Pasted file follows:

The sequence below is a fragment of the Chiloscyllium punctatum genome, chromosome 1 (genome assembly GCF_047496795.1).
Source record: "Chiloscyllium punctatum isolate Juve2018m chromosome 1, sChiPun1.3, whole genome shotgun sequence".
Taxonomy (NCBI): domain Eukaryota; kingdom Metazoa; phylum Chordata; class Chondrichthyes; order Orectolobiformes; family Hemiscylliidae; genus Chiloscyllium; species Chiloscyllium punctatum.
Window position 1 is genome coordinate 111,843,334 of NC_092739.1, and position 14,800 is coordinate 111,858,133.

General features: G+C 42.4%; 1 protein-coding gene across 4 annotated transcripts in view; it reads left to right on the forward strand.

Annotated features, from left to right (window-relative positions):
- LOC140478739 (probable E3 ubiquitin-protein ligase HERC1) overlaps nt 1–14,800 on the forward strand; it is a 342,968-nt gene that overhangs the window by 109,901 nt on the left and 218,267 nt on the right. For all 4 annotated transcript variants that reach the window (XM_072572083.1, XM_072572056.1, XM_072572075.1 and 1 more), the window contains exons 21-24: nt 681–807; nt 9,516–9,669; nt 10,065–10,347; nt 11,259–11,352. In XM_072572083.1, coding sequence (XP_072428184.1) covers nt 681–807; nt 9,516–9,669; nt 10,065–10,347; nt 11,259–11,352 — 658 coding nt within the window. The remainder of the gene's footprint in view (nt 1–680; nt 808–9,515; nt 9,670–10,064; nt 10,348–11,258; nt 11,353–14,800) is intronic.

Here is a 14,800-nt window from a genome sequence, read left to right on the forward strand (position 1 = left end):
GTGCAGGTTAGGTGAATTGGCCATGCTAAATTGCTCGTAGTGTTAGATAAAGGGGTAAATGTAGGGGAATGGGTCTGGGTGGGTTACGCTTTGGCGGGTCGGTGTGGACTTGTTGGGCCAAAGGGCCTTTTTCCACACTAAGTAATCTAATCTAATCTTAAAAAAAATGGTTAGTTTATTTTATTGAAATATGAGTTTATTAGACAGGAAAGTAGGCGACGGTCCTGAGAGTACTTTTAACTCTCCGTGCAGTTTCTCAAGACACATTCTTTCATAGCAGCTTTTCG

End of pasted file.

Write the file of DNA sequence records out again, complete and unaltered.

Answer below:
The sequence below is a fragment of the Chiloscyllium punctatum genome, chromosome 1 (genome assembly GCF_047496795.1).
Source record: "Chiloscyllium punctatum isolate Juve2018m chromosome 1, sChiPun1.3, whole genome shotgun sequence".
Taxonomy (NCBI): domain Eukaryota; kingdom Metazoa; phylum Chordata; class Chondrichthyes; order Orectolobiformes; family Hemiscylliidae; genus Chiloscyllium; species Chiloscyllium punctatum.
Window position 1 is genome coordinate 111,843,334 of NC_092739.1, and position 14,800 is coordinate 111,858,133.

General features: G+C 42.4%; 1 protein-coding gene across 4 annotated transcripts in view; it reads left to right on the forward strand.

Annotated features, from left to right (window-relative positions):
- LOC140478739 (probable E3 ubiquitin-protein ligase HERC1) overlaps nt 1–14,800 on the forward strand; it is a 342,968-nt gene that overhangs the window by 109,901 nt on the left and 218,267 nt on the right. For all 4 annotated transcript variants that reach the window (XM_072572083.1, XM_072572056.1, XM_072572075.1 and 1 more), the window contains exons 21-24: nt 681–807; nt 9,516–9,669; nt 10,065–10,347; nt 11,259–11,352. In XM_072572083.1, coding sequence (XP_072428184.1) covers nt 681–807; nt 9,516–9,669; nt 10,065–10,347; nt 11,259–11,352 — 658 coding nt within the window. The remainder of the gene's footprint in view (nt 1–680; nt 808–9,515; nt 9,670–10,064; nt 10,348–11,258; nt 11,353–14,800) is intronic.

Here is a 14,800-nt window from a genome sequence, read left to right on the forward strand (position 1 = left end):
GTGCAGGTTAGGTGAATTGGCCATGCTAAATTGCTCGTAGTGTTAGATAAAGGGGTAAATGTAGGGGAATGGGTCTGGGTGGGTTACGCTTTGGCGGGTCGGTGTGGACTTGTTGGGCCAAAGGGCCTTTTTCCACACTAAGTAATCTAATCTAATCTTAAAAAAAATGGTTAGTTTATTTTATTGAAATATGAGTTTATTAGACAGGAAAGTAGGCGACGGTCCTGAGAGTACTTTTAACTCTCCGTGCAGTTTCTCAAGACACATTCTTTCATAGCAGCTTTTCG